After I wrote The Chosen and The Promise - I had always been interested in art - I began to think about the possibility of writing a story about an artist who had grown up in a very religious world. It was at that point that Rabbi Shemtov walked into my office one day. My interest in that subject and Rabbi Shemtov came together, and the focus became Lubavitch, although I wasn’t particularly interested in writing specifically about Lubavitch. What a writer does is research and become very familiar with a specific world and subject. Then the imagination takes over. So the streets where my wife grew up, became the focus of my interest, and since Lubavitch was still on those streets, it all came together into the Asher Lev story. When Rabbi Shemtov invited me to come to a Farbrengen, I said sure, let me see what’s going on, and we went.
D : That brings me to your statement to Ted Koppel on Night Line. He asked you, “Why didn’t you take advantage of the opportunity to have a private visit with the Rebbe?”, or something to that effect, and your response was that your objectivity would have been absorbed or swallowed up, I forget the exact word. Did you say you were scared?
P: I don’t know if I was scared, but if I did use that word all I meant was that I was concerned about how such a meeting would affect what I myself want to write about regarding this group. If the Rebbe were alive today, I still wouldn’t want to go see him, and I’ll explain to you why, with the following story.
A very close friend of mine is one of the great political cartoonists in the United States. Some months after President Clinton was elected, he invited a small group of cartoonists to meet with him in the White House. Clinton is a very charismatic person. He is, when you see him in person, quite awesome. He’s tall, almost monumental,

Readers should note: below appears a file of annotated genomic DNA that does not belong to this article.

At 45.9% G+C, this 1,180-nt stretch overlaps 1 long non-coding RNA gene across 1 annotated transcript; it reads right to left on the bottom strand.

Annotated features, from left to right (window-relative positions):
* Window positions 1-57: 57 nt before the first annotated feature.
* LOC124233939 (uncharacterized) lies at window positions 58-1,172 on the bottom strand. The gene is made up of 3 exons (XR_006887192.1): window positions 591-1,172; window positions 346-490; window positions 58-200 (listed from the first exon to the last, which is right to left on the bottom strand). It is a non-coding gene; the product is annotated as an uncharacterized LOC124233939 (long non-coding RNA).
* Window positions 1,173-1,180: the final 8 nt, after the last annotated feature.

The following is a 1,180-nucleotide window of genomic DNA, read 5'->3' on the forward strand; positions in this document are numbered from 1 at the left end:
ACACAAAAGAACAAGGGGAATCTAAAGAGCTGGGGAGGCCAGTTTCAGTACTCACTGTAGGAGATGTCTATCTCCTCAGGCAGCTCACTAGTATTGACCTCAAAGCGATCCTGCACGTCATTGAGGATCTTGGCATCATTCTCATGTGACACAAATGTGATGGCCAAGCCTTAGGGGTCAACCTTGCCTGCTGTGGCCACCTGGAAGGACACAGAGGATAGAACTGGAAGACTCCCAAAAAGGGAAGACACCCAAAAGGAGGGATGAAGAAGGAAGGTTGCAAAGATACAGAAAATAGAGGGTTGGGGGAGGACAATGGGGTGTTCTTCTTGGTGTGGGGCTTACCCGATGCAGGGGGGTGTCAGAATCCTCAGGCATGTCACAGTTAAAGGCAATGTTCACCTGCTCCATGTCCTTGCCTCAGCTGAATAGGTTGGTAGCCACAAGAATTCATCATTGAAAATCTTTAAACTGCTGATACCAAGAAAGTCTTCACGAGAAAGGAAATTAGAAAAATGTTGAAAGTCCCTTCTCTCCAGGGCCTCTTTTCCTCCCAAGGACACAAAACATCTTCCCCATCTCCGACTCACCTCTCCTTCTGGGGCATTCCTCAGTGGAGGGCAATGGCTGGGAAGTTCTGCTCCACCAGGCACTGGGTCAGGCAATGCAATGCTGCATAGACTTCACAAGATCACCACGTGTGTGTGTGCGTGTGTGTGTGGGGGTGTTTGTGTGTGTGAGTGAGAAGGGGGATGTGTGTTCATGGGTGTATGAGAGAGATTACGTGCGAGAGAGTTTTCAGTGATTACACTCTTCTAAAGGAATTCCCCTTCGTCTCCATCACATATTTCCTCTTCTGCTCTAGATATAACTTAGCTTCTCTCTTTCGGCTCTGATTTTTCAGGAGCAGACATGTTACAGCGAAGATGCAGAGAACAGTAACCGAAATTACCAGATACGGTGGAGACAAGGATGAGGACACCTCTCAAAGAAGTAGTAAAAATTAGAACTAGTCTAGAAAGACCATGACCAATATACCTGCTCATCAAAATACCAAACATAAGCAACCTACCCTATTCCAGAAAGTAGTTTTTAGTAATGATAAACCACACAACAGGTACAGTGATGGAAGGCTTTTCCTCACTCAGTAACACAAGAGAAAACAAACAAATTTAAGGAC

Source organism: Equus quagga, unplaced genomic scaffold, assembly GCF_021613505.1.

and gives the impression of being a very real, a very authentic human being, when you meet him face to face. Now, it is the business of a political cartoonist to be cool, cynical, and objective. And this political cartoonist told me that it took him months to restore his objectivity after that meeting, because he was overwhelmed by the personality of Bill Clinton. He really came out of that meeting with a profound regard for that man. I know of this dynamic. I’ve experienced it before with teachers that I’ve had.
I didn’t want to meet personally with the Rebbe because it was very clear to me that this was a most unusual human being. I didn’t want to spend 20 minutes or half an hour in a room with him, and then have to rethink, undo, restructure, my imagination after that experience. That’s all I meant by that.
A writer does the necessary encountering for his or her work, and when he feels that his imagination has enough encounter with the reality that he wants to write about, he walks away from the reality and lets the imagination work. You don’t let the reality overwhelm the imagination. That’s precisely why I didn’t want to see the Rebbe, although Rabbi Shemtov, on many occasions, urged me to do so, and it would have been very easy to do so.